The term “mobile court” refers to a type of court that goes from one location to another, as opposed to a court that is housed in one location, to adjudicate laws to provide justice. The Mobile Court was designed to save time, cut legal and other costs, go to the scene of the crime, and deliver justice quickly.
Mobile Court is the best option today to get the lowest cost law services and fastest court judgment. The best option today for getting the cheapest legal services and the quickest court ruling is to go to Mobile Court. The majority of cases are resolved quickly by the mobile court, which is led by a magistrate. Because a Mobile Court is presided over by a Magistrate, the practice and procedure of that state’s Magistrates’ Court will undoubtedly benefit such a mobile court.
Mobile court connotes a special arrangement of the court which moves from place to place, as opposed to, the court in the enclosed place, to adjudicate laws for the ulterior purpose of ensuring justice. The types of offenses that mobile courts can prosecute vary and rely on each country’s legislative structure and the style of the mobile court that the authorities choose. Due to the non-permanent character of these courts, countries frequently prefer to limit their jurisdiction to more straightforward disputes that may be resolved in a few brief court sessions.
The use of mobile courts has allowed cases to be heard in remote regions where the local populace would not otherwise have had access to the legal system. Victims and witnesses have been able to engage in procedures and testify as a result, bolstering the victim-centered approach to justice.
Mobile courts boost public trust in the judicial system by demonstrating that the government is willing to apprehend and prosecute offenders who commit crimes in remote places. Because they do not have the space or time to hold a full-fledged trial, these mobile courts administer justice hastily and arbitrarily.
Roles of Mobile Court in Enhancing Access to Justice
There are several roles of the mobile court in enhancing access to justice for displaced persons and they include:
Enhancing Public Legitimacy and Confidence:
Today, the judiciary is being attacked from all sides and the public enthusiasm in the justice delivery is receding. It is not merely of some importance, but it is of fundamental importance that justice should not only be done but should manifestly and undoubtedly be seen to be done. The Court of Appeal in the case of PDP v Jime & Ors per Habeeb Adewale Olumuyiwa Abiru, JCA held:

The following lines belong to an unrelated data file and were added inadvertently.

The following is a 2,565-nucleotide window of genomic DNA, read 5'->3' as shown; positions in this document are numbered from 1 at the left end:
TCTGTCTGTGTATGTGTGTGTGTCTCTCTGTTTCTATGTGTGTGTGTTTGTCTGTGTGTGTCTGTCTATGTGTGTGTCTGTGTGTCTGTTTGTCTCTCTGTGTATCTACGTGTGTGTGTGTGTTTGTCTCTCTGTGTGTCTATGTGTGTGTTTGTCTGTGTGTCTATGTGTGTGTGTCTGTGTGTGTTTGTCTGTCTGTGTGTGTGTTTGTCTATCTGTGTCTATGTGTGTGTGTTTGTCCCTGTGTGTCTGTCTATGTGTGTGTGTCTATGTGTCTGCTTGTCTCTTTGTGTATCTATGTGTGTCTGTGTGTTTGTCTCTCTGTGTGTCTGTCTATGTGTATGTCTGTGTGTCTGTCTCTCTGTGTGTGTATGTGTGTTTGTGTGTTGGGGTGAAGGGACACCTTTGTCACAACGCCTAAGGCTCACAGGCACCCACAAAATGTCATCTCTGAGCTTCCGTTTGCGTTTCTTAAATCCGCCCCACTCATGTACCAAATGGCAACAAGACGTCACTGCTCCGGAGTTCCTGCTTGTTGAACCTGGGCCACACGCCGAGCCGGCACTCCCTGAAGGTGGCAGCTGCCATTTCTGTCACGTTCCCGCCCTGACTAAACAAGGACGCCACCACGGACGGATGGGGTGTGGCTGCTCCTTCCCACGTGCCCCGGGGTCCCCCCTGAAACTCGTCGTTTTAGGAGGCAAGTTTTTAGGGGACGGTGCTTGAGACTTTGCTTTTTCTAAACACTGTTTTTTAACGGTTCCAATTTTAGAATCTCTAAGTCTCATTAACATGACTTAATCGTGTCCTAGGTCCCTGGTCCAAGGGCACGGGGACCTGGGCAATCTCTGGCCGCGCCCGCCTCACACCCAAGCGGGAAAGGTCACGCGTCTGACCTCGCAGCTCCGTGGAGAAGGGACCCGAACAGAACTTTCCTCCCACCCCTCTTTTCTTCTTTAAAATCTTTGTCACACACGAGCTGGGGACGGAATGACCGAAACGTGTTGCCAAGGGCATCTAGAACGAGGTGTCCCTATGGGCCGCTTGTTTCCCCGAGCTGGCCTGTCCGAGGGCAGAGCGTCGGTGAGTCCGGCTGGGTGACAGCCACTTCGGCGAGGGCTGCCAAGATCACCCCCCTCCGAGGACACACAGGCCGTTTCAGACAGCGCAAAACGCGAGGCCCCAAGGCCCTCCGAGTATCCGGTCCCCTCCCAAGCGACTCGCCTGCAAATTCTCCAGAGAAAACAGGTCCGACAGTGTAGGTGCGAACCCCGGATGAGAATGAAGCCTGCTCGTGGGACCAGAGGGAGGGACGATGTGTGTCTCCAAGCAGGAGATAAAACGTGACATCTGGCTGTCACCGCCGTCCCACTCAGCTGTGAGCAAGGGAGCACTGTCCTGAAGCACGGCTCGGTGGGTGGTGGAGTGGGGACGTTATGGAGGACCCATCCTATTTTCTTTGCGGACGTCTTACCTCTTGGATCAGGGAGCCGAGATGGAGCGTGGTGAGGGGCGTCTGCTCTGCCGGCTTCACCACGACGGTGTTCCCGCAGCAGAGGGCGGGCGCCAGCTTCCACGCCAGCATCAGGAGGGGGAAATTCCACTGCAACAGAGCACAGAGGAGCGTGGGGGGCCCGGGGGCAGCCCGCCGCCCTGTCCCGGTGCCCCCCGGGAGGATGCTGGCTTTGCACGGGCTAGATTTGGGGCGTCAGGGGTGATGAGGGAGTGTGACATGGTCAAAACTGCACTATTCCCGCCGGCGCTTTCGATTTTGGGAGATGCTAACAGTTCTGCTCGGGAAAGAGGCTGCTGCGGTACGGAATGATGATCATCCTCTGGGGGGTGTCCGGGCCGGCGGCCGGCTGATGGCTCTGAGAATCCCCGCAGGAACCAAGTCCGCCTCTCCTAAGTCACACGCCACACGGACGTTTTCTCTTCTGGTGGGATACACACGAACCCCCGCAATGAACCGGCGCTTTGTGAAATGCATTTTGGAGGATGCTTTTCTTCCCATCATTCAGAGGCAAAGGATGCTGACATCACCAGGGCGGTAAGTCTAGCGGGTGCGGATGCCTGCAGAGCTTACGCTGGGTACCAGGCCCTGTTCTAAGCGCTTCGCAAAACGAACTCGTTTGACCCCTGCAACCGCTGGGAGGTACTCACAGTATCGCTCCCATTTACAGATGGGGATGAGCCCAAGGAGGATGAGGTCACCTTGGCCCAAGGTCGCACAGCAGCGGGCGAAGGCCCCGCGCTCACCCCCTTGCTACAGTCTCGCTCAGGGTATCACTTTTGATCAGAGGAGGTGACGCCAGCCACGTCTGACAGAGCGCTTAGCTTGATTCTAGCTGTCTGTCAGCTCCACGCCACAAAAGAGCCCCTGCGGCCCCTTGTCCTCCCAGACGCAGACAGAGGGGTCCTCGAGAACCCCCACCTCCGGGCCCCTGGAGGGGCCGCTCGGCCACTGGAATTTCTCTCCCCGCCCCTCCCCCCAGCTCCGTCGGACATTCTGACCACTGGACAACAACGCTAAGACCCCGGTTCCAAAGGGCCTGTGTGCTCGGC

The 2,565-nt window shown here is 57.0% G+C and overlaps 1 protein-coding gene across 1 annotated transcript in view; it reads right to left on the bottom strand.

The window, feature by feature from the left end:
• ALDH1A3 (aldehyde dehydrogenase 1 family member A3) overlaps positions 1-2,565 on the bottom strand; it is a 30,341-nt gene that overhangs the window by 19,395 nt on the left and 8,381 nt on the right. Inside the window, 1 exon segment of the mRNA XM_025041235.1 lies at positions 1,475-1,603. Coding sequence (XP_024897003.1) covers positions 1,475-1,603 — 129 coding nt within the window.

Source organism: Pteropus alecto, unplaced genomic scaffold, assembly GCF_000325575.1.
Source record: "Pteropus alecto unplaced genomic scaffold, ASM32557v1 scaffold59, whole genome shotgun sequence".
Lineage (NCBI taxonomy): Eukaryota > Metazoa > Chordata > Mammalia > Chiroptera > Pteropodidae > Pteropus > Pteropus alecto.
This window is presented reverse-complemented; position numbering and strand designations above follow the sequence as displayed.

The justice delivery system is in the business of service delivery to the members of the public. Thus, it behooves every stakeholder in the justice system to take all necessary steps to promote a cost-effective, timely, and efficient system so as to engender public confidence in our justice system. We must never lose sight of the fact that justice is rooted in public confidence and is essential to social order and security. It is the bond of society and the cornerstone of human togetherness. Justice is the condition in which the individual is able to identify with society, feel at one with it and accept its rulings. The moment members of the society lose confidence in the system of administration of justice, a descent to anarchy begins.
Indisputably, parity of treatment in the administration of justice demands the maintenance of a complete balance in the scale of justice. Thus, procedural inequality or unfairness is not welcome in mobile court trials.
Mobile courts must do substantial, justice-stark justice, based on fairness, which, for all intents and purposes, tries to not only assure fairness in the administration of justice, but is also clearly visible and duly accepted as justice both in content and context by all and sundry. In terms of public legitimacy, confidence, and trust in the integrity and delivery of justice among displaced persons, mobile courts play a key role.
2. Expedite Justice:
Delays in case resolution encourage people to raise their eyebrows, sometimes legitimately, which, if not addressed, can undermine public faith in the legal system. As a result, in displacement camps, a mobile court system is needed to expedite justice through summary trial procedures. In nations where courts are concentrated in capitals and distant areas are not well connected by highways, mobile courts are the most effective way of decreasing judicial delays and allowing more disadvantaged groups to access the justice system.
In refugee camps, mobile courts have been utilized to improve justice. They were first introduced in 1998 in Kenya’s Dabaas and Kakuma Camps, where local magistrates would in principle, visit every month to hear cases, and UNHCR would monitor the proceedings and provide material and advisory assistance to witnesses.
The non-appearance of displaced persons who are either parties or witnesses in court as a result of long-distance to courts which usually result in repeated court adjournments, delay in execution of the speedy process can be remedied with the establishment of mobile courts in displacement settlement camps.
3. On-spot judgment delivery:
By arranging on-the-spot and expedient judgments, the mobile court brings about a fundamental transformation in the way the country’s laws are enforced, restoring citizens’ faith in the courts. The purpose of a mobile court’s on-the-spot trial procedure is to prevent widespread law violations by a large number of culprits in a given region.